The bright, floral, and lemon-y flavors of za'atar transform regular hummus into an extra special and irresistible dip. Made with tahini, lemon and sautéed garlic.
Why You'll Love Za'atar Hummus
In case you're not familiar with za'atar seasoning, it's a Middle Eastern spice blend with aromas and flavors that are almost too perfect for hummus. It's lemon-y, zesty, and slightly floral.
Za'atar also refers to a specific herb, the namesake of the blend. Some blends include this plant and some don't. Similar to other seasoning blends, like garam masala and chili powder, the exact ingredients in za'atar vary by region and recipe.
The primary ingredients in za'atar seasoning are sesame seeds (toasty, nutty), sumac (bright, citrusy), and other dried herbs like thyme and oregano (floral, fresh).
Some za'atar blends contain salt and some don't. So keep that in mind when preparing your hummus. I used one that does include salt, by Spicewalla, pictured below.
- za'atar seasoning blend - there are many brands available. Currently I'm using this za'atar by Spicewalla (tap to order directly from the company using my referral code). Their products are amazing, and they're based here in Asheville!
- cooked chickpeas - for convenience the recipe is written to use 1 (15 oz) can of chickpeas.
- tahini - this is just ground sesame seeds. Any brand of tahini you like is fine, or you can even make your own at home.
- lemon juice - depending on how juicy your lemons are, you may need two lemons.
- olive oil - extra virgin olive oil is blended directly into the hummus; you'll also need 1 to 2 tablespoons of oil to saute the garlic and bloom the za'atar (I used avocado oil for this because it has a higher smoke point.
- garlic cloves
See recipe card for quantities and full instructions.
- First, bloom the za'atar in oil and lightly saute the garlic. This enhances the flavors and infuses the oil.
- Reserve about ⅓ of the garlic-za'atar oil for drizzling on the finished hummus. Combine everything else in a blender. A high-speed blender works best here and creates the smoothest hummus. Otherwise, a food processor also works. Start on low speed, and stop as needed to stir and get rid of air pockets near the blades. Blend until smooth.
Tip: stop as needed to stir the hummus and add a splash of water, for consistency and to assist the blender.
Za'atar hummus can be enjoyed in all the same ways you normally serve hummus.
- as a dip for raw veggies, crackers, and chips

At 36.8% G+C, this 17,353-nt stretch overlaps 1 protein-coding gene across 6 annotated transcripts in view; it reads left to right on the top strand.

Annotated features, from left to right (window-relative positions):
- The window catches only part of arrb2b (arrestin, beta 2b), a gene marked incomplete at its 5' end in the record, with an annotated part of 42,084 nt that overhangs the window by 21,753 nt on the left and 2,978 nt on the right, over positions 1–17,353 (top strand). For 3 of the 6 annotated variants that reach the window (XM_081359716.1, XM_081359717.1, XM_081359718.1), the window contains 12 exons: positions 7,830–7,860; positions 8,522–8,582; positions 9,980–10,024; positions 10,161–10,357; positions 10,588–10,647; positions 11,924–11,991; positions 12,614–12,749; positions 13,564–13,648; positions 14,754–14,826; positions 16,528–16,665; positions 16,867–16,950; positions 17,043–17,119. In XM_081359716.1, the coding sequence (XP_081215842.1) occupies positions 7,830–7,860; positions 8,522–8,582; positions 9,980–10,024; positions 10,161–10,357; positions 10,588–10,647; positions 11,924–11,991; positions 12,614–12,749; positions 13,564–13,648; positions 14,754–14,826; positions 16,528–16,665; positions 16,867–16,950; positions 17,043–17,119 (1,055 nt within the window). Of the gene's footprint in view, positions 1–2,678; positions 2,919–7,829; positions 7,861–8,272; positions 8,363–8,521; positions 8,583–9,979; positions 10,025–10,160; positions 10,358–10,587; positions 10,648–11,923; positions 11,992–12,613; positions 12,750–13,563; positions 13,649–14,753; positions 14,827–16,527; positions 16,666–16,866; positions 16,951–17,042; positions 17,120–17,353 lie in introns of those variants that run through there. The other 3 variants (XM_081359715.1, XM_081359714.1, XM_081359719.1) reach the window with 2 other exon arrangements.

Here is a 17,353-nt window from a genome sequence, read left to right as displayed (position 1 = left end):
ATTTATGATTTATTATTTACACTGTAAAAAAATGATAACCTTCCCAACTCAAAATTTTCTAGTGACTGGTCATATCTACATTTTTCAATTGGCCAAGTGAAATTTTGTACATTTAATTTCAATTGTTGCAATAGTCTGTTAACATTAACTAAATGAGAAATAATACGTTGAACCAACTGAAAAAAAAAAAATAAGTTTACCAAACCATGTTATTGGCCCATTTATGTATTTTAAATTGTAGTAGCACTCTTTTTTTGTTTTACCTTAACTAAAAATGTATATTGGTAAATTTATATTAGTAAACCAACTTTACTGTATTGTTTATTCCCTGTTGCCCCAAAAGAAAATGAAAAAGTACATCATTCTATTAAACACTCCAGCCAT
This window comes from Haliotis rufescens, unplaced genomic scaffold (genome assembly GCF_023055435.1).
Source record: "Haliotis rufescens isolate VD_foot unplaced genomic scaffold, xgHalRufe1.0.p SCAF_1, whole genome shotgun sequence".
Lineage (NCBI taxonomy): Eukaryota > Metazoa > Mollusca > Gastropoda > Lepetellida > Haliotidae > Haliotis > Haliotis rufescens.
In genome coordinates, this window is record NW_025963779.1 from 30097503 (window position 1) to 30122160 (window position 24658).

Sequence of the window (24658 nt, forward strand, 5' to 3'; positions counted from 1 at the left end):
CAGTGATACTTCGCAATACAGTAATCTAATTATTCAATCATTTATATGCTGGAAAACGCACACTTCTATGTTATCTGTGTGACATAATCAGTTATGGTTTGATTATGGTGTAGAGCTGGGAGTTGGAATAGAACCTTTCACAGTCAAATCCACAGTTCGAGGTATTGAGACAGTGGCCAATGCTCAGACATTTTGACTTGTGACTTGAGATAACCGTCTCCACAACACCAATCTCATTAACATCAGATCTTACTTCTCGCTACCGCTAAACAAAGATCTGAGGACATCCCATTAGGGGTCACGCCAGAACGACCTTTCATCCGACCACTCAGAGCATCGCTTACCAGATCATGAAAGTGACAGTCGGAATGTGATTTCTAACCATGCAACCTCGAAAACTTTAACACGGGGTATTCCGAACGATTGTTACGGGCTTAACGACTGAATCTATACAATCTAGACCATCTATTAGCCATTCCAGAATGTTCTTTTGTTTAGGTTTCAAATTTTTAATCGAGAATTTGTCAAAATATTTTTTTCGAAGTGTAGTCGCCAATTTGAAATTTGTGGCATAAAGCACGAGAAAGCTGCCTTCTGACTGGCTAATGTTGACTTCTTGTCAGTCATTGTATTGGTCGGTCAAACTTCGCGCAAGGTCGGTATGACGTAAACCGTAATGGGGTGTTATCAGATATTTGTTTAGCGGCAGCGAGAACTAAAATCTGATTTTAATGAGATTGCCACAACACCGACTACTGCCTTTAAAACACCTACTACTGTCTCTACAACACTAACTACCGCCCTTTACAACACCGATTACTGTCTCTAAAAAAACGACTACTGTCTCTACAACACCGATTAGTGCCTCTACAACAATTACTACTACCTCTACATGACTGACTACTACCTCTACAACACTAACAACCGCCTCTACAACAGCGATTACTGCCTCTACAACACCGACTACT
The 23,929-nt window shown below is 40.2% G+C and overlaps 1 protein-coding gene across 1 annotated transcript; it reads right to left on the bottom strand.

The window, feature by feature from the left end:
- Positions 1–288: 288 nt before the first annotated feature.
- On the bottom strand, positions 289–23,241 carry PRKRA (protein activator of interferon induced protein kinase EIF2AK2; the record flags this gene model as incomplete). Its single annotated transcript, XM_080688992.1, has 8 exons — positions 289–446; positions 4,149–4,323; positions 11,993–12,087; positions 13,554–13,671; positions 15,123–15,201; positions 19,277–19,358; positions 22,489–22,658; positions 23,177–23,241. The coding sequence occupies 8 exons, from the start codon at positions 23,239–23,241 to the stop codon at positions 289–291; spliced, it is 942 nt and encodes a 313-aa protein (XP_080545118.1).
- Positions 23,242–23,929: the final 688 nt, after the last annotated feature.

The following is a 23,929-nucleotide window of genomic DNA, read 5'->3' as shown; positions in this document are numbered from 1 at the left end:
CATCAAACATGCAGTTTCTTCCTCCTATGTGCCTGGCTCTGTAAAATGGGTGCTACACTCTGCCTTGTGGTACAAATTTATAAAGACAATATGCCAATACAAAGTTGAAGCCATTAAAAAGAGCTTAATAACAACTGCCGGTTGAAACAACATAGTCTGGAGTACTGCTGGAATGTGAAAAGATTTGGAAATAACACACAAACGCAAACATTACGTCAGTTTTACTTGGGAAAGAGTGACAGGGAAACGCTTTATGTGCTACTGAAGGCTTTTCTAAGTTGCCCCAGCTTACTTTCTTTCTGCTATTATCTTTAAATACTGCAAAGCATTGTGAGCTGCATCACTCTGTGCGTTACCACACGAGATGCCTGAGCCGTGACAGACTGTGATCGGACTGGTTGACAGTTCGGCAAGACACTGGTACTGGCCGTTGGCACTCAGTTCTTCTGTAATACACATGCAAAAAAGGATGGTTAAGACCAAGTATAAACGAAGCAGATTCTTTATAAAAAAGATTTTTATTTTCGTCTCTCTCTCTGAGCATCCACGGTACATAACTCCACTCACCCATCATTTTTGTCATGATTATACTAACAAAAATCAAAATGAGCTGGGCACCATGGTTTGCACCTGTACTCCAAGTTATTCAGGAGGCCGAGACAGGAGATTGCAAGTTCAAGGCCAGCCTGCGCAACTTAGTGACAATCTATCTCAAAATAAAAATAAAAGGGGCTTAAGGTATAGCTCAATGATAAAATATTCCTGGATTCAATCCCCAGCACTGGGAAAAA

- spread on sandwiches and toast
- thinned with additional lemon and/or water and drizzled on grain bowls
- and paired with your favorite Middle Eastern dishes
- Beans - not a fan of chickpeas? Cannellini beans create a wonderfully creamy spread.
- Oil-free - for those of you avoid added oils in your diet, za'atar can be added directly to the hummus, skipping the step of blooming in oil.
Of course, garlic may be added to the blender raw, or if you prefer to saute it as I did here, use a bit of tahini whisked together with vegetable broth for the saute pan. The fat in the tahini is a great vehicle for the garlic flavor.
Often I make hummus in a food processor because it's easier. But for this recipe I wanted a super smooth consistency, so I used my Vitamix blender instead.
Though the blender is a bit fussier (you'll need to stop several times to get rid of the air pocket near the blades), the extra effort is absolutely worth it if you want extra creamy hummus.
You might like
- 1 tablespoon avocado oil - or light olive oil; if you avoid oil see Notes
- 4 large cloves garlic, smashed and minced
- 3 teaspoons za'atar seasoning blend - I use SpiceWalla brand; tap the link to purchase
- 1 (15 oz) can chickpeas, rinsed and drained - or approx. 2 cups cooked chickpeas
- ⅓ cup fresh lemon juice
- 3 tablespoons tahini
- 2 tablespoons extra virgin olive oil - if you avoid oil, use aquafaba or water for consistency
- ½ teaspoon fine sea salt or mineral salt, plus more to taste
- splash of water or aquafaba for blending
- Preheat a skillet or saute pan over low heat, and add the tablespoon of cooking oil. Cook the garlic for about 1 minute, stirring to make sure it doesn't burn. Add the za'atar and stir. Let bloom in the oil for about 20 seconds then remove from heat.
- To a high-speed blender or food processor, add about ⅔ of the za'atar-garlic mixture and all of the remaining ingredients. Blend until smooth and creamy, stopping as needed to scrape down the sides. Add a splash of water as needed to keep the blender moving and to reach the desired consistency.
- Taste and adjust seasonings, adding more za'atar, lemon or salt as desired. Blend again to incorporate. Serve with the remaining za'atar oil drizzled on top.
Garlic may also be added to the blender raw, or if you prefer to saute it as I did here, use a bit of tahini whisked together with vegetable broth for the pan. The fat in the tahini is a great vehicle for the garlic flavor. Yield - about 1 ¾ cups. Nutrition information reflects ⅛ of the recipe, or 3 to 3 ½ tablespoons of hummus. Store - store hummus in an airtight container in the refrigerator for up to 4 days.
Estimated Nutrition (per serving)
Nutrition information is an estimate and will vary depending on the exact amounts and specific products and ingredients used. We calculate this information using the online calculator cronometer.com.